Digital politics

Wit and mockery necessary antidote to politicians’ occupational hazard of taking themselves too seriously


Twitter and other social media ensure that public opinion penetrates the corridors of power, to an extent at least.
Twitter and other social media ensure that public opinion penetrates the corridors of power, to an extent at least.

Twitter has turned out to be a great leveller. The Aam Aadmi Party’s advertisements promoting itself in Punjab are the latest target of the social media platform’s collective amusement and mockery.

There have been plenty of others over the past few years, all along the political spectrum.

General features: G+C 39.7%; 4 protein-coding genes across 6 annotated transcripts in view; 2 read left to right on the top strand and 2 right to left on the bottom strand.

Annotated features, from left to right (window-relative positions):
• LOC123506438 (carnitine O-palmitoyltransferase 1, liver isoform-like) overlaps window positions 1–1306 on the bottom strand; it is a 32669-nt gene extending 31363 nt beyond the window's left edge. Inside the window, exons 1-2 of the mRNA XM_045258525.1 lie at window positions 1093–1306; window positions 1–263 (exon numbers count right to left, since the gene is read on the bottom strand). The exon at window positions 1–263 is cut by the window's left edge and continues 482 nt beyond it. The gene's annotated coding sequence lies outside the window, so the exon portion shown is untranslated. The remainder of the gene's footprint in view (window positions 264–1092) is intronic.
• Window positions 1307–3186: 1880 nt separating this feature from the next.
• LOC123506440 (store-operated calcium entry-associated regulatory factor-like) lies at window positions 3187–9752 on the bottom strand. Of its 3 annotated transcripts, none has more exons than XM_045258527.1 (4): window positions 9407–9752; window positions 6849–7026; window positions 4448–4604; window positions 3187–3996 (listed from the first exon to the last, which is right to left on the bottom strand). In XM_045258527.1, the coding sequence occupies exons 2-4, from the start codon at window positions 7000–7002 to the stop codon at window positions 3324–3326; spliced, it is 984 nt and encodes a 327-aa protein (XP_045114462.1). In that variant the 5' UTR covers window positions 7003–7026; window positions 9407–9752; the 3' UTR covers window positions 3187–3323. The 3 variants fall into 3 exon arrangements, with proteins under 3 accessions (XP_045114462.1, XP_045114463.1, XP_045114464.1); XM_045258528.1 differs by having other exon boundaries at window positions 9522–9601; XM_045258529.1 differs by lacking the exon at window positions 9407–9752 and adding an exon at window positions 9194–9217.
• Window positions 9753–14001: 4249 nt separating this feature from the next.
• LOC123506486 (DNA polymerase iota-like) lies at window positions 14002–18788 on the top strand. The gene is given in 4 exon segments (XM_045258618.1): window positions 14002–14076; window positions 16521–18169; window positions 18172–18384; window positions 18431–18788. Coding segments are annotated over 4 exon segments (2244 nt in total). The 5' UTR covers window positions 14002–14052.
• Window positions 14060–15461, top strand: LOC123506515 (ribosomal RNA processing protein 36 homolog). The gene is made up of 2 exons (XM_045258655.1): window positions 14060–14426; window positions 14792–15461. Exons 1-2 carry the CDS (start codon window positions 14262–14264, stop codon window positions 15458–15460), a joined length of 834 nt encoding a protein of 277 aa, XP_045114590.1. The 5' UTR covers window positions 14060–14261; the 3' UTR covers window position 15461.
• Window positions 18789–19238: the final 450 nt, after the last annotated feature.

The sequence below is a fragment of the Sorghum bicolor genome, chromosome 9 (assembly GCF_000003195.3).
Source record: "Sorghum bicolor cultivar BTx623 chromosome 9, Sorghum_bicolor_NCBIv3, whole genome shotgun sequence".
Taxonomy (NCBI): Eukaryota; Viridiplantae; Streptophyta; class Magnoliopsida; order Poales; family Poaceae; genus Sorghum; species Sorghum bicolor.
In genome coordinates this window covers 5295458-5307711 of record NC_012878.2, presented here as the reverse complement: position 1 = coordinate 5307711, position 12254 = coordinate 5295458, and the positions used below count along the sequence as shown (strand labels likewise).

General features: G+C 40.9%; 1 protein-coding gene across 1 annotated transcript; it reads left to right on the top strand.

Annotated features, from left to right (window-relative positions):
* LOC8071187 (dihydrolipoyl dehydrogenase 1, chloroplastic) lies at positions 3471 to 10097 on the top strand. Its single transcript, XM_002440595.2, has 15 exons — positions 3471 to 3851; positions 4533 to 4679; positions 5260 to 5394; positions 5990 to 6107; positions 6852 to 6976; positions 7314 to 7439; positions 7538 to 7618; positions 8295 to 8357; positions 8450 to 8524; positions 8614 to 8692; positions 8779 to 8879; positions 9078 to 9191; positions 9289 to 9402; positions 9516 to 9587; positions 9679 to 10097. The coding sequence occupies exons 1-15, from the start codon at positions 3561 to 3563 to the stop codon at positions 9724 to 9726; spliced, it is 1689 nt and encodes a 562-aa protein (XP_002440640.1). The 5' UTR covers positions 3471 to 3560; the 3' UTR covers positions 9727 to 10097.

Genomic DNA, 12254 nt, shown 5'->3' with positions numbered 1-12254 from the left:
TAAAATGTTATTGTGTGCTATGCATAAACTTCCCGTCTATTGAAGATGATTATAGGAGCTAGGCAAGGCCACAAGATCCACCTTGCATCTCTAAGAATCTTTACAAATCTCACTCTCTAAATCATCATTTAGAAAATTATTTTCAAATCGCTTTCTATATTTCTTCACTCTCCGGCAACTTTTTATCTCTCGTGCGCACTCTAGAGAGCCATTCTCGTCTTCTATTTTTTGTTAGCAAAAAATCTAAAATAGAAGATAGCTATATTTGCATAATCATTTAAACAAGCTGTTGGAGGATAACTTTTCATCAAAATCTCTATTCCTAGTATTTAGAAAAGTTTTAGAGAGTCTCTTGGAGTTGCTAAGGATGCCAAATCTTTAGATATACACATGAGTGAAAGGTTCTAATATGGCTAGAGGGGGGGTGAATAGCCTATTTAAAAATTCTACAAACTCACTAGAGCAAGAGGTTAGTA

This is all to the good—a display of democracy in action with a little digital aid.

It’s too easy, particularly in India, for politicians to exist in a bubble.

Twitter and other social media ensure that public opinion penetrates the corridors of power, to an extent at least.

Enough so that politicians have been making canny use of it themselves for canvassing opinion and reaching out to the public—from Prime Minister Narendra Modi to prolific tweeters such as Shashi Tharoor—and, naturally, sniping at each other.

So bring on the wit and the mockery.

It’s a necessary antidote to politicians’ occupational hazard of taking themselves too seriously.

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